ECMAScript 2018 (ES9)

The feature set of ES9 has been set by TC39 committee. Checkout the new release process here. It is basically a 5 stage process starting with Stage 0.

Stage 0: Strawman (draft proposal after brainstorming)

Stage 1: Proposal (Make the case for the solution and identify the potential challenges)

Stage 2: Draft (Describe the syntax and semantics)

Stage 3: Candidate (Indicates that further work require users feedback)

Stage 4: Finished (The edition is ready to be included in the formal ECMAScript standard)

So, whats new in ES9 –

1. Asynchronous Iteration –

Finally!!! Its there !!!

We can use await on loops.

ES9 provides syntactic support for asynchronous iteration – synchronous iterators and asynchronous iterables, which is just like regular iterators, except that they have a next() method that returns in Promise. Have a look at the detailed proposal here

for await (const l of readLines(path)) { console.log(l); }


2. Promise.prototype.finally –

Execution of callback functions become easy with Promise. A Promise chain can either succeed or fell into a catch exception block. Sometimes, we want to run the code regardless of the output.

With ES9, we can use finally() block that allows to add the final logic at one place regardless of the outcome.

Have a look at the detailed proposal here

function doSomething() { 
.catch(er) { console.log(er); })
.finally(() =>{ // final logic here }); } 


3. Regex Changes –

In total, there were 4 RegExp changes –

  • s (dotAll) flag for regular expressions –

    ES9 introduces the use of s flag which match any character, including line terminators. Have a look the the detailed proposal here

 /hello.es9/s.test('hello\nes9');// true 
  • RegExp named capture groups –

    Another great feature we are getting with ES9 as it improves readability and maintainability. Detailed proposal can be viewed here

const pattern = /(?\d{4})-(?\d{2})-(?\d{2})/u; 
const result = pattern.exec('2018-06-25');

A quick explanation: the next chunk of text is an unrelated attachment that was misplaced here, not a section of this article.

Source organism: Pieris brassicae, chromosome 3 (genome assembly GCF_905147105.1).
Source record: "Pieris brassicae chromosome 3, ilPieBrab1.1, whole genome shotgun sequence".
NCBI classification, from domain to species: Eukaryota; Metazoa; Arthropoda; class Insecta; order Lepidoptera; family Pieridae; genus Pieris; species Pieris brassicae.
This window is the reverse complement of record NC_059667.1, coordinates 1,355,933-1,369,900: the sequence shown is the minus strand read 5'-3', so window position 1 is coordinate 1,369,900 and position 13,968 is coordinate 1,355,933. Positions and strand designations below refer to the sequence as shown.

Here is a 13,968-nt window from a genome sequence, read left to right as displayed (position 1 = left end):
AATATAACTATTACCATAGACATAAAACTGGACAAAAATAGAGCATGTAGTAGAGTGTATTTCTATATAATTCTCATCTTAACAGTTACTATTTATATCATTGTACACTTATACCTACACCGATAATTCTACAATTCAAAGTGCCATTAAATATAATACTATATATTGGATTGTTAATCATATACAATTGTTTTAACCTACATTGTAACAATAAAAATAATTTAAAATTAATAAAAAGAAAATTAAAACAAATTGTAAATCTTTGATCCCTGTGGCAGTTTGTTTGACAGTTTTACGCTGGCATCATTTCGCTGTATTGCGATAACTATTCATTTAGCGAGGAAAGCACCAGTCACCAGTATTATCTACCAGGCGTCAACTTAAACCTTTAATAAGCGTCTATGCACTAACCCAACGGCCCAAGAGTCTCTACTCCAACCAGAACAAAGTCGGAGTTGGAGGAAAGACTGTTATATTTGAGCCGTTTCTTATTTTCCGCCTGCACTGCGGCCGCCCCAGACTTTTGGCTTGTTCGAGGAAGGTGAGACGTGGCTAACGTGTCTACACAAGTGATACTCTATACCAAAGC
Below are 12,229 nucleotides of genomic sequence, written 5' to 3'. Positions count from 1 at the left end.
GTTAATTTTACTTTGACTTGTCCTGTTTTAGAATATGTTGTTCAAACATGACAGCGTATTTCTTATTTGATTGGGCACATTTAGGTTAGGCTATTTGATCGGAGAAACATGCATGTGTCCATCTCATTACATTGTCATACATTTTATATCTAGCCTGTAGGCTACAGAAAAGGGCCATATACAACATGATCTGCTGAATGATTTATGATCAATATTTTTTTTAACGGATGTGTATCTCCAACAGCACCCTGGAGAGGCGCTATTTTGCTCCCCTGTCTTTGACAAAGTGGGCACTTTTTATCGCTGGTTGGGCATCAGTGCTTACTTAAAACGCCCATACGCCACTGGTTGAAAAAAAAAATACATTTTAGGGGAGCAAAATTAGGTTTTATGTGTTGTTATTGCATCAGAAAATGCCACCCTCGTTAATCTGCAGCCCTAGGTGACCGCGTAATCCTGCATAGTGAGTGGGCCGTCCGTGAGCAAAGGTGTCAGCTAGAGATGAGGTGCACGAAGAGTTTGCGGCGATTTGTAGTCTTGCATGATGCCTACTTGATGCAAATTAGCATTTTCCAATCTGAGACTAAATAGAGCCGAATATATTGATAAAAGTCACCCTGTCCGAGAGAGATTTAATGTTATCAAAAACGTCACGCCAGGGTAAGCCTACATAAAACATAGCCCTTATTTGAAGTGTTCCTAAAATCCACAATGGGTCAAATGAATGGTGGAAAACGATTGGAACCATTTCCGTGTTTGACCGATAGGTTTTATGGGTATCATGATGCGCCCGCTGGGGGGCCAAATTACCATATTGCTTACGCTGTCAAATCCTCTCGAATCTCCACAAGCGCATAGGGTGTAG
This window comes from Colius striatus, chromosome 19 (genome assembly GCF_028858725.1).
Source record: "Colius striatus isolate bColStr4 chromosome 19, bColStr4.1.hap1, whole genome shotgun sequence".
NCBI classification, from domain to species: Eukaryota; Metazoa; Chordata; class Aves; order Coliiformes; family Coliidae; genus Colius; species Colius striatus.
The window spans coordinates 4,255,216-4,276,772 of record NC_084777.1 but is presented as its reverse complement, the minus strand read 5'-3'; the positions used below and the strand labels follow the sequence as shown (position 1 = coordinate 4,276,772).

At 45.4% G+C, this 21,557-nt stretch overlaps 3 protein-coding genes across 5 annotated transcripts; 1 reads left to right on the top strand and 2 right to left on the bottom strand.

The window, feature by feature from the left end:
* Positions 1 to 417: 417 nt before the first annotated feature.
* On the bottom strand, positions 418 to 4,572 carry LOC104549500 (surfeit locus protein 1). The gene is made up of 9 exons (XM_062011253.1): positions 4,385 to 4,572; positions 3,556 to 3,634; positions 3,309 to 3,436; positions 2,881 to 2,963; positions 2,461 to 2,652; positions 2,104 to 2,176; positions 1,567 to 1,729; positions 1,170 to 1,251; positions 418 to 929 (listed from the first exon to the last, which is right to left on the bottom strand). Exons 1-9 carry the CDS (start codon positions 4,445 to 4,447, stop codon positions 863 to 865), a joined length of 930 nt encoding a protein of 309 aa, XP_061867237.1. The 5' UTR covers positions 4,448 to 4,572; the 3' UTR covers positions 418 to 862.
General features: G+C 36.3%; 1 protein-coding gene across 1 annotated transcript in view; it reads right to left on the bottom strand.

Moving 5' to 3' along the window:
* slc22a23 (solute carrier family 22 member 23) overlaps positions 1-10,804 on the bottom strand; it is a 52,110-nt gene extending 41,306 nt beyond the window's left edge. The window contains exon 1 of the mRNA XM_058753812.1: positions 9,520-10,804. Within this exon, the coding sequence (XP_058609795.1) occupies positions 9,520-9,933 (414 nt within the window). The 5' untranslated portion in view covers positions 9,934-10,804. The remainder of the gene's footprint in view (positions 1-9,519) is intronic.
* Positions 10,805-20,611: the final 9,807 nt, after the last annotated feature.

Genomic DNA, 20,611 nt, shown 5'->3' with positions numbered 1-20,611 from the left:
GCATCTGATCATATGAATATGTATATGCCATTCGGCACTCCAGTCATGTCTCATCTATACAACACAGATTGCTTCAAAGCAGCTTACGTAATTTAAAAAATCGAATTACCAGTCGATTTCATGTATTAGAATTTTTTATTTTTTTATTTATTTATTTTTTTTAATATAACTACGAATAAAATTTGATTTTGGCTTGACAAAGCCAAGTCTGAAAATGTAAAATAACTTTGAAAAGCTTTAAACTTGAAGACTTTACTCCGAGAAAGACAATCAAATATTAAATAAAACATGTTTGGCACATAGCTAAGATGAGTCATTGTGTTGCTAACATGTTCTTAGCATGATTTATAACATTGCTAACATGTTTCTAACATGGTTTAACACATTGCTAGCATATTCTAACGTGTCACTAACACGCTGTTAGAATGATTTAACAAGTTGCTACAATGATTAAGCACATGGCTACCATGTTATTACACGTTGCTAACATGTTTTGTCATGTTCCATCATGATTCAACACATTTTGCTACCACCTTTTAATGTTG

// → result.groups.year === '2018' 
// → result.groups.month === '06' 
// → === '25' 
  • RegExp Look behind Assertions –

Assertions are regular expressions that either are true or false based on the match found. ECMAScript currently have lookahead assertions that do this in forward direction. ES9 comes with an extension to lookbehind, both positive and negative. Detailed proposal can be viewed here

Positive lookbehind make sure that the pattern is always preceded by another pattern:

const pattern = /(?=\$)\d+/u; 
const result = pattern.exec('$45'); 
// result[0] === '45' 

Negative lookbehind make sure that the pattern is not preceded by another pattern:

const pattern = /(?lt;!\$)\d+/u;
const result = pattern.exec('$45');
// → result[0] === '45'

  • RegExp Unicode Property Escapes

This feature enables us to access the Unicode character properties natively in ECMAScript regular expressions as before the developers have to depend on other libraries which adds up to the run time dependency cost. Detailed proposal can be viewed here

/\p{Script=Greek}/u.test('μ') // prints true

4. Rest/Spread Properties –

The three-dot operator (…) was introduced with ECMA2015 and has been used for array literals. ES2018 introduces rest/spread feature for object destructuring as well as arrays. Detailed proposal can be viewed here

const values = {a: 5, b: 6, c: 7, d: 8};
const {a, ...n} = values;
console.log(a); // prints 5
console.log(n); // prints {b: 6, c: 7, d: 8}

This was all about ES9.

Let’s see what they will come up with the next version.